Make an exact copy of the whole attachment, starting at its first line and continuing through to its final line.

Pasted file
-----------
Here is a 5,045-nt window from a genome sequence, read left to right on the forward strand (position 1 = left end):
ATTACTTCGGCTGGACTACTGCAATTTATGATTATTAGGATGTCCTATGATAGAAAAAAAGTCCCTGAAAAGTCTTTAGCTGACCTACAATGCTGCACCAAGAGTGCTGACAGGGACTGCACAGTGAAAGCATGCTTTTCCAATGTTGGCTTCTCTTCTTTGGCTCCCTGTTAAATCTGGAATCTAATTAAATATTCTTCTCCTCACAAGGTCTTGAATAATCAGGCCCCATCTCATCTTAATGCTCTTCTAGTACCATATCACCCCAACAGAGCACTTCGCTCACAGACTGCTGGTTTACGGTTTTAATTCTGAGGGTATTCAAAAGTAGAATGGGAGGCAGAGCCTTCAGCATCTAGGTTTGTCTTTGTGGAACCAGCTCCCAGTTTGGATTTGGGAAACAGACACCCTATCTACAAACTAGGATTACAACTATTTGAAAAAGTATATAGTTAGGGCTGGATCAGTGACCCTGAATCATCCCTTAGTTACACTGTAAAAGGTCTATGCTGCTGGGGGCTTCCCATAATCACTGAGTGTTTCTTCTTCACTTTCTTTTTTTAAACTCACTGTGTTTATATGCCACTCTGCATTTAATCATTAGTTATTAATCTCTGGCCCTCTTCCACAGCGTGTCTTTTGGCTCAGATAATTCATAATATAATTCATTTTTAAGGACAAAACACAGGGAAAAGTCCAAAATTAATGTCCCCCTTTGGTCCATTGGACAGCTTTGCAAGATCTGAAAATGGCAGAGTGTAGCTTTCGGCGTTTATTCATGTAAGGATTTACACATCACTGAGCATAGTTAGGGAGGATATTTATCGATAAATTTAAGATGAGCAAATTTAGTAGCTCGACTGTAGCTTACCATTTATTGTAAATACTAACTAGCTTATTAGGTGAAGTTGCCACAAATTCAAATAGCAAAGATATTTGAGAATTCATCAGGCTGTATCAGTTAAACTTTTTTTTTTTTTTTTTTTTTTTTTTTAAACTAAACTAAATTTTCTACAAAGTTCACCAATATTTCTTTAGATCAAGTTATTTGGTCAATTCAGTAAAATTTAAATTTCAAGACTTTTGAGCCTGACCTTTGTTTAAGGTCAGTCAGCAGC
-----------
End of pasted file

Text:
Here is a 5,045-nt window from a genome sequence, read left to right on the forward strand (position 1 = left end):
ATTACTTCGGCTGGACTACTGCAATTTATGATTATTAGGATGTCCTATGATAGAAAAAAAGTCCCTGAAAAGTCTTTAGCTGACCTACAATGCTGCACCAAGAGTGCTGACAGGGACTGCACAGTGAAAGCATGCTTTTCCAATGTTGGCTTCTCTTCTTTGGCTCCCTGTTAAATCTGGAATCTAATTAAATATTCTTCTCCTCACAAGGTCTTGAATAATCAGGCCCCATCTCATCTTAATGCTCTTCTAGTACCATATCACCCCAACAGAGCACTTCGCTCACAGACTGCTGGTTTACGGTTTTAATTCTGAGGGTATTCAAAAGTAGAATGGGAGGCAGAGCCTTCAGCATCTAGGTTTGTCTTTGTGGAACCAGCTCCCAGTTTGGATTTGGGAAACAGACACCCTATCTACAAACTAGGATTACAACTATTTGAAAAAGTATATAGTTAGGGCTGGATCAGTGACCCTGAATCATCCCTTAGTTACACTGTAAAAGGTCTATGCTGCTGGGGGCTTCCCATAATCACTGAGTGTTTCTTCTTCACTTTCTTTTTTTAAACTCACTGTGTTTATATGCCACTCTGCATTTAATCATTAGTTATTAATCTCTGGCCCTCTTCCACAGCGTGTCTTTTGGCTCAGATAATTCATAATATAATTCATTTTTAAGGACAAAACACAGGGAAAAGTCCAAAATTAATGTCCCCCTTTGGTCCATTGGACAGCTTTGCAAGATCTGAAAATGGCAGAGTGTAGCTTTCGGCGTTTATTCATGTAAGGATTTACACATCACTGAGCATAGTTAGGGAGGATATTTATCGATAAATTTAAGATGAGCAAATTTAGTAGCTCGACTGTAGCTTACCATTTATTGTAAATACTAACTAGCTTATTAGGTGAAGTTGCCACAAATTCAAATAGCAAAGATATTTGAGAATTCATCAGGCTGTATCAGTTAAACTTTTTTTTTTTTTTTTTTTTTTTTTTTAAACTAAACTAAATTTTCTACAAAGTTCACCAATATTTCTTTAGATCAAGTTATTTGGTCAATTCAGTAAAATTTAAATTTCAAGACTTTTGAGCCTGACCTTTGTTTAAGGTCAGTCAGCAGC